Learning to say no.

Anyone who has been around toddlers or young children for any amount of time realises that they are very good at saying no and saying it clearly and directly. Yet for a lot of adults saying no does not come easily. So what happened and why is it hard for some of us to say no? I want to qualify this by saying it can depend on who is asking and what situation we find ourselves in. In my case for example, do you want to jump into the freezing cold sea is an easy no, for others it is an instant yes. Your boss asking you to stay and work late to get something important done, when you have somewhere you have to be, might not be so easy. The one I think most of us find challenging is going out for a meal and someone saying “let’s split the bill” when you don’t want to.

I often hear people apologise for finding it difficult to say no, as though somehow, we ought to find it easy. There are also numerous books and articles which say this is how to learn to say no. I remember the assertiveness books and trainings that were popular in the 80’s which made it all sound so simple. Yet I find that saying no is simple, but not easy. If you go straight to trying to say no without understanding or being curious about why it is difficult for you then you will often set yourself up for anxiety and difficulties. When we can understand why it is difficult for us, we can then be more informed as to how to support ourselves when we want, and possibly need, to say no.

What makes saying no difficult?

Growing up I was taught I should “be nice”, I should “think of others” and more importantly “not be selfish”. We will all have had different beliefs or values that we were given as we grew up, probably a lot of them handed down through generations. Behind a lot of these is the fear of rejection, of not being seen as someone who is helpful or positive. Not many of us want to be seen as difficult and most of us want to be liked. Some of us may find ourselves in situations or relationships where it doesn’t feel safe or ok to say no. Each of us will have our own reasons as to why it is difficult, and I believe the starting point is being curious about it. Conflict is rarely easy or comfortable, most of us just don’t want to upset anyone. Yet in not upsetting anyone else we have effectively upset ourselves.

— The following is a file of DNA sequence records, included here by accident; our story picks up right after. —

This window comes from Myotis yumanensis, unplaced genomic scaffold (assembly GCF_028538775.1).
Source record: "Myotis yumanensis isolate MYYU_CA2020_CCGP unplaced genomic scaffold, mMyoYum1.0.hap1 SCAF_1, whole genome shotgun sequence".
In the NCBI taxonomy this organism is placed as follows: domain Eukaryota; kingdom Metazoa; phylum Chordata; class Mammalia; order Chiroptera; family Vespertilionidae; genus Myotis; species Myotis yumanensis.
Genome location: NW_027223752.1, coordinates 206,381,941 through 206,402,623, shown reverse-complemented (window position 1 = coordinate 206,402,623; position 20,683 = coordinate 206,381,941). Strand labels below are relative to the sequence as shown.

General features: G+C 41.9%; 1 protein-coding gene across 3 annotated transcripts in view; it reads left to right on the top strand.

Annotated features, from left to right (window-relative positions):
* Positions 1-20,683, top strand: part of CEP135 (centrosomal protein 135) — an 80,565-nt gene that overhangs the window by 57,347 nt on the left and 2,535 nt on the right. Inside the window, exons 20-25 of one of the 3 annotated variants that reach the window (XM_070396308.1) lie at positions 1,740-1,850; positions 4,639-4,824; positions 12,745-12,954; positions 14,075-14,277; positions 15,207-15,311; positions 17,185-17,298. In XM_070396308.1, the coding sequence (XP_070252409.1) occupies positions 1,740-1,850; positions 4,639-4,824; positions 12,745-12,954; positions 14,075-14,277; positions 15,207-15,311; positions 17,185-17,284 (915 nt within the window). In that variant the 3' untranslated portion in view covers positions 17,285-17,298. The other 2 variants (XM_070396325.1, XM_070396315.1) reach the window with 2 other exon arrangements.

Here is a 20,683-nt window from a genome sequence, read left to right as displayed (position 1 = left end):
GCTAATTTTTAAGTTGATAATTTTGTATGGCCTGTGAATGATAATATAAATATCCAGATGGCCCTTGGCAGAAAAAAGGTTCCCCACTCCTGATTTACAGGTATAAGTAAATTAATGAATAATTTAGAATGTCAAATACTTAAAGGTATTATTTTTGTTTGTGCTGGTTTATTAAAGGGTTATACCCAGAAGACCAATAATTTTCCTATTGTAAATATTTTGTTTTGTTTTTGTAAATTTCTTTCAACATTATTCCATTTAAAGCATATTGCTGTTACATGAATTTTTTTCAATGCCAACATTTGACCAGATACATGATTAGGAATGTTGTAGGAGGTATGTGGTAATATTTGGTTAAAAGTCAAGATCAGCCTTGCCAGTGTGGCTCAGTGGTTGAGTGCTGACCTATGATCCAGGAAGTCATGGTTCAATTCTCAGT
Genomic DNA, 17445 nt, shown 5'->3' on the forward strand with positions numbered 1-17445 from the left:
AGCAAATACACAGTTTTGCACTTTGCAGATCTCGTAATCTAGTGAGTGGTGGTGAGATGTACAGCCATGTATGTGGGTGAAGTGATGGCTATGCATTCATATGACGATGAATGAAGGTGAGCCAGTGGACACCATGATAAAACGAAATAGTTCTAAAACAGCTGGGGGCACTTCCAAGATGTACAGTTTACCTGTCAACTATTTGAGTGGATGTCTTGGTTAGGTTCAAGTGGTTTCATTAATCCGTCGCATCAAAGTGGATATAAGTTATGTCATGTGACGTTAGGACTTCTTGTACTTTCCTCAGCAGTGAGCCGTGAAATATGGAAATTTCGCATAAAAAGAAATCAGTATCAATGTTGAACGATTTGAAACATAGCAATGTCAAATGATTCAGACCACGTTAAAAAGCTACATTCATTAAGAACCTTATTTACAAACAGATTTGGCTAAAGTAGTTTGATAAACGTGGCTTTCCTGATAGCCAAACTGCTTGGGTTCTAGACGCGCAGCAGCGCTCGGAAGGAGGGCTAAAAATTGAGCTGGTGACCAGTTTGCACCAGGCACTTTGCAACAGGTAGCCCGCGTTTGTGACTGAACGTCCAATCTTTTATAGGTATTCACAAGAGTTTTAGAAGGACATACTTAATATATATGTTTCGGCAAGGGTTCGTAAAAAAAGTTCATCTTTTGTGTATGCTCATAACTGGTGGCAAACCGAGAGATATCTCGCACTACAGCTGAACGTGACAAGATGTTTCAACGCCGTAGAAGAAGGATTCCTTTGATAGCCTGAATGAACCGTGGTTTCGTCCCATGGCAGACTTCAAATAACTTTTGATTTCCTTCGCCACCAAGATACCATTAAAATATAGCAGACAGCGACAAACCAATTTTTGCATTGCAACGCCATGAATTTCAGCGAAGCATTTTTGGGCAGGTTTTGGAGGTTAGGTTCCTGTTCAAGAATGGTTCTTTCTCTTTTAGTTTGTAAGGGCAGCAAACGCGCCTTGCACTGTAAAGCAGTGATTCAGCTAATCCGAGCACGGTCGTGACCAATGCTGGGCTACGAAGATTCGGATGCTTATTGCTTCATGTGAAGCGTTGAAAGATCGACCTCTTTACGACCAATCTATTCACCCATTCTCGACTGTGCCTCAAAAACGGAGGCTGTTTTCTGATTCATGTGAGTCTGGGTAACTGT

One of my favourite quotes from Brene Brown about saying no is “Choose discomfort over resentment”. While I agree, I think it can also be helpful to understand that we have a choice. Sometimes in a certain situation and given how we feel in that moment, we may choose to say no, or we might not. Knowing and understanding ourselves helps us to choose. If we fear rejection more than resentment at a point in our lives, then we may make a different choice. I am not saying that is right or wrong, just what is more comfortable for us in that moment.

For a variety of reasons, we may have grown up ignoring that voice inside of ourselves that lets us know we want to say no. We no longer recognise when we don’t like something or don’t want to do it. If you are someone who has spent a significant amount of time worrying about upsetting others, then often you will have stopped noticing the signals your body gives. When this happens, being curious helps us learn to listen again.  We may have got so used to making sure everyone else is happy, that we don’t consider what we want.  We often don’t think our needs are important or we can believe we need to put other people first. Some situations this could true, however ignoring your own needs can lead to depression and low mood.